Steve Alten was suffering through a bout of “senior-itis” at Penn State in the early 1980s when a professor pulled him aside and asked him what he wanted to do with his life.
“I said I’d like to coach basketball at a college,” Alten said. “He told me to go and do it.”
That teacher, Robert Eisenbraun, is now retired from the kinesiology department at Penn State. But his advice to an undergrad more than three decades ago remains an inspiration.
After his days at University Park, Alten did coach some basketball while earning advanced degrees at the University of Delaware and Temple.
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And that “go and do it” message carried him into a writing career that now boasts a dozen successful novels, including his latest, “The Omega Project.”
The lead character in “The Omega Project” is one Robert Eisenbraun, who awakens from a cryogenic sleep to find himself fighting to survive in a future where mankind has been wiped out.
The real Eisenbraun, who lives in Lemont, said he was “pretty well floored” when he got word from his ex-student about the fictional version of himself.
“He was my favorite professor,” Alten said from his home in South Florida. “He was very concerned about his students, a true Penn Stater. I thought, ‘This guy would make a great character.’ ”
Eisenbraun has a master’s in physical education from Penn State. His teaching interests included archery, swimming and racquet sports. He specialized in secondary teaching methods and the supervision of student-teachers.
“I think it’s very nice of him,” Eisenbraun said Saturday, just after returning to town after a bike-riding vacation in Italy with his wife, Betsy.
“What really makes me feel good is that students remember you,” Eisenbraun said. “This is what I tried to stress to my students when I was teaching them about teaching. You have to be focused on your students.”
“Usually in my books, the hero is fabricated,” Alten said. “But in this situation, it worked out well. It’s much easier when you have someone in mind.”
“The Omega Project” is on shelves at Barnes & Noble and other booksellers, and is available online. The author’s website is www.stevealten.com.
Alten said readers should expect a combination of “Planet of the Apes” and “Cast Away,” with the Eisenbraun character facing isolation as Tom Hanks did on a lonely island, and the shock of having your world turned upside down, as Charlton Heston confronted in the original “Apes.”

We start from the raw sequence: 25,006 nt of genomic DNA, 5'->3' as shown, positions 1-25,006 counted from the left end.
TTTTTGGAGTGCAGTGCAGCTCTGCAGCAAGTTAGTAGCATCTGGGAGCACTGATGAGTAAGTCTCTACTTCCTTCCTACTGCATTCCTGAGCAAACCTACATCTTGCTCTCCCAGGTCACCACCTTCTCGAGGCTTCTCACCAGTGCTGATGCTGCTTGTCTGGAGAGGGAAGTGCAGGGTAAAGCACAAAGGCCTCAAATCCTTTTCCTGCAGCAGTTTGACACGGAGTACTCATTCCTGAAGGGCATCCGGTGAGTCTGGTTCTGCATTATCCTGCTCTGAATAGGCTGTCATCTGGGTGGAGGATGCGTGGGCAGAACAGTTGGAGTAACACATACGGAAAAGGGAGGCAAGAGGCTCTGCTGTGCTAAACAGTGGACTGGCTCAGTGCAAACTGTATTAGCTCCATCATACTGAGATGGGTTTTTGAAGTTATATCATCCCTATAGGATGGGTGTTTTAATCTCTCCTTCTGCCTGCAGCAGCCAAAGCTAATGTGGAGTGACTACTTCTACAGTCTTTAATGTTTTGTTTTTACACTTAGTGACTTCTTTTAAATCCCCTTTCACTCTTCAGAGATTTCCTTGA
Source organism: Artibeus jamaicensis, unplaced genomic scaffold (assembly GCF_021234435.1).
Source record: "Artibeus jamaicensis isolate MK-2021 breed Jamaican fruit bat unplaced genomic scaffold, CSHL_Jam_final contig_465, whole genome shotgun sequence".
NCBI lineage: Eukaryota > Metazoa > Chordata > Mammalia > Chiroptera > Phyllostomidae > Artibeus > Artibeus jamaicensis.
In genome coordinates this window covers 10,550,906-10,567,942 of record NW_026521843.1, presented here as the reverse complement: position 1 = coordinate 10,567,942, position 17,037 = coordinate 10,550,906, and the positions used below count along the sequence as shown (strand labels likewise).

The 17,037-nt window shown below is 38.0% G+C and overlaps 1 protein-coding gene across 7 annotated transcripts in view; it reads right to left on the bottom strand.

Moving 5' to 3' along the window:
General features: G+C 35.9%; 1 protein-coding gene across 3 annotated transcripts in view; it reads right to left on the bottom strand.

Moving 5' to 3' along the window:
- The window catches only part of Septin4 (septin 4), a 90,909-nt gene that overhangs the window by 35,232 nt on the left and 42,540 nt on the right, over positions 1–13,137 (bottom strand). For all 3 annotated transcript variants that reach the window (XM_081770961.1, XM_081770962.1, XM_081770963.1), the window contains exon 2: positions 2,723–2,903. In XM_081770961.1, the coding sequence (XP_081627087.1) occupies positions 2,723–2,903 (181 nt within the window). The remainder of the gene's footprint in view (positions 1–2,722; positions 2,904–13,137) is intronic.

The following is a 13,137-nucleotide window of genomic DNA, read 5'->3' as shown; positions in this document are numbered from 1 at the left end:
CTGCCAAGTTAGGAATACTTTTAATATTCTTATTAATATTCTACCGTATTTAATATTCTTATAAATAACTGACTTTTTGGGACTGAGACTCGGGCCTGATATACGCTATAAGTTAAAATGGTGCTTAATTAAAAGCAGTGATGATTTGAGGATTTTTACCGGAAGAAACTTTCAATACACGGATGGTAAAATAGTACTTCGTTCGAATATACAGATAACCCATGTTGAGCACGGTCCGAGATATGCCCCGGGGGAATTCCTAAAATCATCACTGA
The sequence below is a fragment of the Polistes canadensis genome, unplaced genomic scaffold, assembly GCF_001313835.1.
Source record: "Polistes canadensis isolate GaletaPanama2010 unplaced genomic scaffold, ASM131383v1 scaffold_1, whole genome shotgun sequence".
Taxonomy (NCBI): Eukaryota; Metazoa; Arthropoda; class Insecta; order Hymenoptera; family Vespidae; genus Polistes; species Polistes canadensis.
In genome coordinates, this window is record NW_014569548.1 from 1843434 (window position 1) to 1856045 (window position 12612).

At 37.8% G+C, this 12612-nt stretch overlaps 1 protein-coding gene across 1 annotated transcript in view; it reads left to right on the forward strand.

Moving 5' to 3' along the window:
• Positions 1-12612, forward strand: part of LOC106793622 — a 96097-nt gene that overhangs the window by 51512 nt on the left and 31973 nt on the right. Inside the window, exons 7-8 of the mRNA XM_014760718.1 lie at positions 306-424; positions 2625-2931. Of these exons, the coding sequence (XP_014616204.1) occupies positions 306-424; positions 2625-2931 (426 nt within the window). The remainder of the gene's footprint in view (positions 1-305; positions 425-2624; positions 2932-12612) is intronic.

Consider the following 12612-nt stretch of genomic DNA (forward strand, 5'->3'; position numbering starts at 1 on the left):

“His experiences are a lot like ‘Cast Away,’ except he’s talking to a species that has evolved and looks like it’s going to become the next dominant species on Earth, but without any of the egotistical habits and destructive ways of humans,” Alten said.
This is not the first time Alten’s Penn State roots have surfaced in one of his novels.
The Philadelphia native’s first book, 1997’s “MEG,” features a prehistoric shark, Megalodon, terrorizing a beach community. The book’s protagonist is a Penn State graduate and former Nittany Lions football player.
Alten said he hopes to pen some positive publicity for his alma mater during this period of scandal and tumult.
He said: “Penn State is such a great place to go to school.”
And to encounter a teacher, such as Robert Eisenbraun, who just might change for the better the course of a young person’s future.
“There are a handful of professors who really make a difference in your life,” Alten said. “For me, this guy was one of them. And I know a lot of professors are like that at Penn State.”
Alten sent Eisenbraun a copy of the book. It arrived the day before the former professor and his wife left for Italy, so he hasn’t yet shared fully in the experiences of his namesake. But he did read the book’s jacket.
“When I opened the flap, the first thing I saw was my own name,” he said. “I was flattered. This was all a very pleasant surprise for me and for my wife. And our kids got a kick out of it.”